10 Things Great Managers Know (& Do)

I was recently visiting with someone about the goals of young professionals in a specific location. She said that everyone wants to be a manager.

So I asked why:

  • Was it about the title?
  • The perceived power?
  • The paycheck?
  • The perception that it is an easier job?

She said they want to sit behind a big desk and sign things.

Instantly I visualized a “manager” sitting behind a big desk with their feet resting on the desk reading a newspaper. A clap of his hands and someone comes running with a hot beverage. A loud shout results in several people running into his office – varying ages, heights, and ethnicities – all cowering in fear. “Yes Boss…”  (True story!)

Then I pictured another true story that a friend recently shared with me. A CEO of an extremely wealthy and powerful company scheduled a meeting with another company. The day before the meeting, his staff visited the location he would be at to review the agenda and identify any potential security risks. The day of the visit the CEO arrived in an escorted caravan. As soon as doors opened several members of his staff began making and serving tea for everyone at the meeting.

The entire process fascinated my friend but he was not impressed until he witnessed that very powerful CEO personally engaging with people from a variety of positions. In each interaction he focused on the individual in front of him. He asked personal questions and demonstrated a genuine interest in each one.

As our discussion continued, we talked about managers that sit in their offices all day and never meet the people that work in positions that are levels “below” them.

And then we compared those titled leaders to the ones that intentionally get out of their offices, walk around, and engage with people at all levels.

We both remember the first time titled leaders that were far above our paygrade showed a genuine interest in us. And we remember the reaction of our employees the first time that titled leaders far above their position took the time to sit, listen and ask questions.

We are never too old to learn that great managers:

  1. Aren’t lazy.
  2. Don’t hide behind their desks.
  3. Don’t try to motivate people with fear.
  4. Are genuinely interested in others.
  5. Intentionally block out time on their calendars to walk around and engage.
  6. Really listen.
  7. Know more about what is really going on in their organization.
  8. Remove more roadblocks.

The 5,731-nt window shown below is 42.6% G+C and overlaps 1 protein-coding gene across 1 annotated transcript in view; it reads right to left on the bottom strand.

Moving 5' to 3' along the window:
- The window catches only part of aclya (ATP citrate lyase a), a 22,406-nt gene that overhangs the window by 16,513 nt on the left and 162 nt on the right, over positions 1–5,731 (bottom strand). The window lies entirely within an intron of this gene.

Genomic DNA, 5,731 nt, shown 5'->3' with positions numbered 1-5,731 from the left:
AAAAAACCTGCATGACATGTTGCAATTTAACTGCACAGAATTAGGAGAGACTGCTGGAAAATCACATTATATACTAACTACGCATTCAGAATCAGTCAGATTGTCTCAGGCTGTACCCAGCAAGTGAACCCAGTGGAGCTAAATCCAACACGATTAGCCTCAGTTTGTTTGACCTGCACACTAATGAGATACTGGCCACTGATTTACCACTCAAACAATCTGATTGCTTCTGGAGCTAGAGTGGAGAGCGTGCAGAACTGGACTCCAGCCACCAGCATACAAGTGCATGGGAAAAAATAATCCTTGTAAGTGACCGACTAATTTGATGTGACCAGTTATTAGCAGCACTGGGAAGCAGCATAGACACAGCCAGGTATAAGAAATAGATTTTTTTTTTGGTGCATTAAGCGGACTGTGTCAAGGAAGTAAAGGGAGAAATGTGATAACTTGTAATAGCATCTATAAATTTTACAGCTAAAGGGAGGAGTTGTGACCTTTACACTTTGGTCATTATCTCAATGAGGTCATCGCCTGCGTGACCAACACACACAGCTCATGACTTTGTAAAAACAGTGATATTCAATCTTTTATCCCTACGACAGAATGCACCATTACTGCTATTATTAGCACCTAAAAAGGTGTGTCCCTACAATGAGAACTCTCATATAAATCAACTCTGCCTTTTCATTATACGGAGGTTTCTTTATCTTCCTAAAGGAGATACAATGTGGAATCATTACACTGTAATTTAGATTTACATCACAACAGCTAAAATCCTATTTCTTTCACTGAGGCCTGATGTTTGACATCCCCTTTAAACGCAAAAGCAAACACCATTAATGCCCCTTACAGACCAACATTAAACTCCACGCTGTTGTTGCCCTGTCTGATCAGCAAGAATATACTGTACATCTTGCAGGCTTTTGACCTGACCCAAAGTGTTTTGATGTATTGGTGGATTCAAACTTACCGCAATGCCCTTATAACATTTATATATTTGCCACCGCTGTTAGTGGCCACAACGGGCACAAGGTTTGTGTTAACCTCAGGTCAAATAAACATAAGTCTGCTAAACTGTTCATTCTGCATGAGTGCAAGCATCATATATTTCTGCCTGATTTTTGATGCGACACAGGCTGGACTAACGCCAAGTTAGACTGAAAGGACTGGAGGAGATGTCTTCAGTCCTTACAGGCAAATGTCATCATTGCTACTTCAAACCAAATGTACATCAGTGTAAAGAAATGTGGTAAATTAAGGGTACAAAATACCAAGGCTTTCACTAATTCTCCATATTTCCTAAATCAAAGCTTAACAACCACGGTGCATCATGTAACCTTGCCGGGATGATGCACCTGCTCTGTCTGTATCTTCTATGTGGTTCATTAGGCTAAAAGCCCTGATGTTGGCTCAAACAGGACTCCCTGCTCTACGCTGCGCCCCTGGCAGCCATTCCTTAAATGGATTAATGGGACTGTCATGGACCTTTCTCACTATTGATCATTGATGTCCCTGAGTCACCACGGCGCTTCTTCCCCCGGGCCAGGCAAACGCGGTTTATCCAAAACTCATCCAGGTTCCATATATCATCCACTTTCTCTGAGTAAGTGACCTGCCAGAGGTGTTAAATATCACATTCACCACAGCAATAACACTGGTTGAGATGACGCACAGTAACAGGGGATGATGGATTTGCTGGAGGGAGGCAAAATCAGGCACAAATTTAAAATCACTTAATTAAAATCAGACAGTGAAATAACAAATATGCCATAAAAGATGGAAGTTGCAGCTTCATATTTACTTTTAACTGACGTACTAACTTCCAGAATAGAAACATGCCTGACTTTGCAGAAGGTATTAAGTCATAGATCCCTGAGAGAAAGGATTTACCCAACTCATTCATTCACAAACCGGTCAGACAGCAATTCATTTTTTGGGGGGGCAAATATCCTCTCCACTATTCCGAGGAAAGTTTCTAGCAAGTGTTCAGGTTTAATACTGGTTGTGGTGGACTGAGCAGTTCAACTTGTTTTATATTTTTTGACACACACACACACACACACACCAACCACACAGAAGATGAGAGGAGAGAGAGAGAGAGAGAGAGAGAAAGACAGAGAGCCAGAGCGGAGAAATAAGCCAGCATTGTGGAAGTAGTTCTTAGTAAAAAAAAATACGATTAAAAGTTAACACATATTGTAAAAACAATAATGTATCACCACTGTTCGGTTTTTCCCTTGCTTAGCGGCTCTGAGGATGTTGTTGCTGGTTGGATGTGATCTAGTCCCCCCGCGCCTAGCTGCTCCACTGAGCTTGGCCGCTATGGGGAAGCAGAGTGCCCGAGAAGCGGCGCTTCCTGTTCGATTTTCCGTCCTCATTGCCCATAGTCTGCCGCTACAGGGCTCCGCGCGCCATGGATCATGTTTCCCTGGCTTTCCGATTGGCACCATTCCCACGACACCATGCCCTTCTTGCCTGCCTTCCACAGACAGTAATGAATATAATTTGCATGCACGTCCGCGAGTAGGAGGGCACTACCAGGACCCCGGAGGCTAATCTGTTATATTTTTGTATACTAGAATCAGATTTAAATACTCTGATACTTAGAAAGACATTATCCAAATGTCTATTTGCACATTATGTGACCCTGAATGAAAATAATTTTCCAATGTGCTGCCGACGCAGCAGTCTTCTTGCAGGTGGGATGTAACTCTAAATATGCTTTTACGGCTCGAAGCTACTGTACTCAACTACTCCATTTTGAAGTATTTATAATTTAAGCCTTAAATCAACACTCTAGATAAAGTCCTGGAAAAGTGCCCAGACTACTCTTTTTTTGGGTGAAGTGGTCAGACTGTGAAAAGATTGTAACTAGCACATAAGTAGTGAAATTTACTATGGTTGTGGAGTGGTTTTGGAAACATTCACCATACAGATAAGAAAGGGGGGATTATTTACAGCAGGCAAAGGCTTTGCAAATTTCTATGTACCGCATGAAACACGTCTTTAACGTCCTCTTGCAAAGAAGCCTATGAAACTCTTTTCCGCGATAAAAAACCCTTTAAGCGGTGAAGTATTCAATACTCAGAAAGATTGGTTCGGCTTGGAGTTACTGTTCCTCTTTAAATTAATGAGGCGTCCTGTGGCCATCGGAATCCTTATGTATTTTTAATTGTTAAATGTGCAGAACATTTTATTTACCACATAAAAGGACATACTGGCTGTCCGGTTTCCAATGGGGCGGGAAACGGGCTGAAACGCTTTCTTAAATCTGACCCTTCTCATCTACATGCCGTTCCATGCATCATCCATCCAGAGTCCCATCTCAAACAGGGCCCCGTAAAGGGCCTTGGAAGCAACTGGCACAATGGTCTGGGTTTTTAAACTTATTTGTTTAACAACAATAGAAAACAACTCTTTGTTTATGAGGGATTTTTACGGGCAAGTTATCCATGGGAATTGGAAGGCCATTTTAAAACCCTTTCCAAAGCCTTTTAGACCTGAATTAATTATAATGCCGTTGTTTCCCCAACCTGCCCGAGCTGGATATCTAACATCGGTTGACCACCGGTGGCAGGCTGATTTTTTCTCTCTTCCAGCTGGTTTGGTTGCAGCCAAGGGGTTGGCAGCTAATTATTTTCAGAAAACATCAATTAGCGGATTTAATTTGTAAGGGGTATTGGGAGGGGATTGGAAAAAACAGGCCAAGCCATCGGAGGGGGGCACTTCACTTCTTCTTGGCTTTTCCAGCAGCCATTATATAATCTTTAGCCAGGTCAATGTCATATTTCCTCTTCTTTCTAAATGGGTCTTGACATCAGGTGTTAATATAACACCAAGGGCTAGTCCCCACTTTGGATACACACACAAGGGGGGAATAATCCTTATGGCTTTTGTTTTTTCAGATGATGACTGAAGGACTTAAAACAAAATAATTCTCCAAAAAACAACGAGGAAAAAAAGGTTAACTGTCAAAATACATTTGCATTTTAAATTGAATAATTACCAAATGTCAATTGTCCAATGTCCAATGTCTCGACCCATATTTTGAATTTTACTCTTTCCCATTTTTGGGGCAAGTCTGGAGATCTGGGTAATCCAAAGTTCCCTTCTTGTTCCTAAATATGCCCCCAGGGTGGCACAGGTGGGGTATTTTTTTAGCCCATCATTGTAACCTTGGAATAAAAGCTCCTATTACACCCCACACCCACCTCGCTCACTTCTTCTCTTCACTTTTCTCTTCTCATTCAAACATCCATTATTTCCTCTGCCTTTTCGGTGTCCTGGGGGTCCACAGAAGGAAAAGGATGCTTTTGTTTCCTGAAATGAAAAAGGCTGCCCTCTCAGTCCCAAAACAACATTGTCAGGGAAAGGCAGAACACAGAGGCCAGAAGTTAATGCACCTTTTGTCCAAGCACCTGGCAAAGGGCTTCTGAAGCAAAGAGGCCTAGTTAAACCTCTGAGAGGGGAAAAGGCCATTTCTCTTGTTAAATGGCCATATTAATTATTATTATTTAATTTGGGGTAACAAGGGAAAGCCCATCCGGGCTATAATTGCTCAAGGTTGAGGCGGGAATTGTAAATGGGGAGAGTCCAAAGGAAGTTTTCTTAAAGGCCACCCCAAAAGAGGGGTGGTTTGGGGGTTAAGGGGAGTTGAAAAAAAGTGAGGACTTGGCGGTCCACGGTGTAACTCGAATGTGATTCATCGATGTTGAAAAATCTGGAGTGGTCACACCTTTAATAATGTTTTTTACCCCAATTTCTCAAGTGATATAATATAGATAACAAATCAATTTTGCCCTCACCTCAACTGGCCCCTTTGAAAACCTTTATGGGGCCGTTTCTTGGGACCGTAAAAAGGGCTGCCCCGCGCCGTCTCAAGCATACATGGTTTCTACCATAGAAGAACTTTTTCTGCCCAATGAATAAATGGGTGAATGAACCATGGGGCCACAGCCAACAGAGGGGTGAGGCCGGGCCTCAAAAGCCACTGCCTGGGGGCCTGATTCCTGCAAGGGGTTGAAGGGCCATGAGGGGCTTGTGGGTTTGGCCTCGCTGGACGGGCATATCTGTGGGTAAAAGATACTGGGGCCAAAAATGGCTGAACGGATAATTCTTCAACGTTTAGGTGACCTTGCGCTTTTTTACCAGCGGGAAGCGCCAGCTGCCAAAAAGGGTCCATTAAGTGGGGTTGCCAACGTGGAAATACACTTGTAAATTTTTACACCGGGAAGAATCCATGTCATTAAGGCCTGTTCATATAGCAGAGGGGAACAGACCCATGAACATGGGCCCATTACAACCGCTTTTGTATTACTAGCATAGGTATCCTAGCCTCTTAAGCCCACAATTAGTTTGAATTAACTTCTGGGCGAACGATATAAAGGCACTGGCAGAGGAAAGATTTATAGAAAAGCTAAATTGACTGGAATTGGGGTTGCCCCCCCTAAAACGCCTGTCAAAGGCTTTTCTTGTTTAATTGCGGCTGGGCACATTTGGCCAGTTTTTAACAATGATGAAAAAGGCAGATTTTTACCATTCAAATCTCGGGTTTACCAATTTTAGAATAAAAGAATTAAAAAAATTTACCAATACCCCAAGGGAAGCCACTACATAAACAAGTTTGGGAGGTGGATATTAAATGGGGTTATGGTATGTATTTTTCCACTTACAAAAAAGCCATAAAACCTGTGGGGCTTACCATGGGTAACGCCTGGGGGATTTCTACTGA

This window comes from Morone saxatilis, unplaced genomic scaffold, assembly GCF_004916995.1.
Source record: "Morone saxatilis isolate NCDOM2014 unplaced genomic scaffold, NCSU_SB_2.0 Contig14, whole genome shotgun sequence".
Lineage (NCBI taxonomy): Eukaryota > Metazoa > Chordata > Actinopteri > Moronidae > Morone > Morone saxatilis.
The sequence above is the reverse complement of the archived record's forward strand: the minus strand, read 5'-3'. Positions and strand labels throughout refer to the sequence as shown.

9. Fuel more passion and loyalty.
  10. Achieve greater results.

Please share:  What have you witnessed great managers doing?


Image credit:  Pixabay

President, Giana Consulting

Chery Gegelman is an adventurer that loves to learn. ...Deep conversations, books, travel, and daily living are all food for growth.

As a speaker, facilitator and workshop leader she creates energizing environments that reflect God's grace, tear down walls, help people to consider new perspectives, and inspire change.

Chery is the Founder of Giana Consulting and Conversation Safari's, listed as a Great Leadership Speaker by Inc., writes a recognized leadership blog and has co-authored two leadership books.

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6 thoughts on “10 Things Great Managers Know (& Do)

  1. Wonderful post Chery! I once had a manager who empowered me to go out into the field and interview the senior leadership. She really believed in me and that made all the difference in the world. She was a great mentor because she was open and shared her stories is with me.
    Thanks Chery!

    • Thank you Terri!

      Having a titled leader that is interested in their people, sees their potential and is gives them opportunities to grow is an amazing gift – to each person and to the organization.

  2. Enjoyed this post Chery. It brought to mind the time when a high-level IBM VP invited me to shadow him at an executive meeting. Most of his executive colleagues used great people skills, welcoming and engaging me. But there were a few who made me feel like the new manager I was. I lost my fascination with their power at that moment and never respected them again. Your quote “power may be fascinating – but people skills are more impressive” is spot on.

  3. When I managed banks, I learned every employee’s position and helped them when needed. Every month, I had a one on one meeting with each employee and a team meeting. And each month there were incentives for the employees. Rewarding an employee whether big or small means a lot to them. The company that I worked for cared about their employees. We had ongoing training sessions to develop ourselves and to meet the expectations of the company.